The Most Underrated Digital Marketing Tactics

Bright shiny object syndrome is a known condition to afflict many marketers. Digital media is great at producing the Next Big Thing, hyped to no end by blogs and social media gurus. It’s why you see suggestions that Snapchat might be a huge area of opportunity for marketing.

Yet for many marketers, the most important thing is staying focused on the tried and true while keeping an eye on emerging opportunities. That means doing the blocking and tackling of digital media, whether it’s through email or search engine marketing. Digiday asked top digital marketers for their take on which digital media opportunities are underrated.

Bob Arnold, associate director of global digital strategy at Kellogg
For me, the most underrated digital marketing tactic is email. Email has long been shunned as a “has been” often taking the back seat to newer, sexier tactics like social media. That said, from a pure cost-effectiveness standpoint, it’s hard to beat email. It’s relatively cheap, consumers opt-in, so they are very receptive to the marketing message, and it’s fairly easy to measure success.

Brian Maynard, Jenn-Air director of marketing at Whirlpool
Marketing in general and digital specifically suffers from too many chasing the next “shiny penny,” so the things that get devalued are the tactics that are older and more “worn out.” It also depends on what your strategy is for your campaign. Search-engine marketing is now taken for granted, but it is an important tactic as it is specifically targeted at people who have taken the time to search on a specific topic, and presumably they are a shorter distance to the register than many.

Erich Marx, director of interactive and social media marketing at Nissan
Optimizing one’s website for organic search activity. It’s not that it’s ignored, but it’s not fully understood by many webmasters as to how to optimize.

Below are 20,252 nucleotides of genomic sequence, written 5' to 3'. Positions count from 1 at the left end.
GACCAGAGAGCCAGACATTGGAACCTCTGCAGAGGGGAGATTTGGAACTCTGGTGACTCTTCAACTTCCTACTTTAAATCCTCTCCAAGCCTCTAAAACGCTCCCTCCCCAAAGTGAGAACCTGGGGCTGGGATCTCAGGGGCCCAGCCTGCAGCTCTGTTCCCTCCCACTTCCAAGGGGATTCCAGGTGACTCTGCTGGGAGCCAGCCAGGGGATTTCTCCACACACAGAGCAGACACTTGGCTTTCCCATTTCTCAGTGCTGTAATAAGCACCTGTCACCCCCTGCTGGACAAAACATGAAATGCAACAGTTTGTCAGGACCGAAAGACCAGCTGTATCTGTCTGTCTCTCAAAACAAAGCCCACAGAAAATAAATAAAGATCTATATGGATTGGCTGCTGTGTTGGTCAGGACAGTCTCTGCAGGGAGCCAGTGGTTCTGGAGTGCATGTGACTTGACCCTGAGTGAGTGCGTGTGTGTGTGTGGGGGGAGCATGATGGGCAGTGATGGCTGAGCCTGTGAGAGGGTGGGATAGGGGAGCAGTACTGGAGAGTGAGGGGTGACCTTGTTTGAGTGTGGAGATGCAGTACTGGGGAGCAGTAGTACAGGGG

Linda Boff, executive director of global digital marketing at General Electric
The most underrated tactic is that brands need to behave, sound and act like human beings on social media. Figure out what’s most relevant and essential about your brand, and then relentlessly express it in a tone that is natural and consistent.

Michael Beaulieu, group manager for digital media at Wayfair
Email marketing. While many brands today are enamored by social media and other newer marketing channels, standard email marketing, which has been around for over 20 years, is one of the most effective means of communicating your brand identity and generating sales. Customers who sign up to an email list are specifically granting you permission to communicate with them. Earning the right to stay in their inboxes requires delivering consistent value, both in the content and offers delivered.

Orion Brown, senior associate brand manager of Capri Sun at Kraft Foods
It would have to be nailing the brand “voice.” Digital is such a different medium than print or TV, and consumers want to engage with a brand the same way they engage digitally with other human beings. There is nothing funnier, more interesting, or more engaging than the unique perspectives, insights, and commentary that others post online. When we approach digital with a “corporate” voice, it falls flat and even feels a bit like a violation to consumers. People are intimate with the social media world – they sleep with their iphones, they take them to the bathroom, they plan family dinner, and dates, and shop for their infants online. These are precious, private moments for folks, and any banner ad, Facebook post, or sponsored blog that enters the space should treat it as hallowed ground and approach it in a human way or be prepared to be kicked out by the consumer.

Image via Shutterstock

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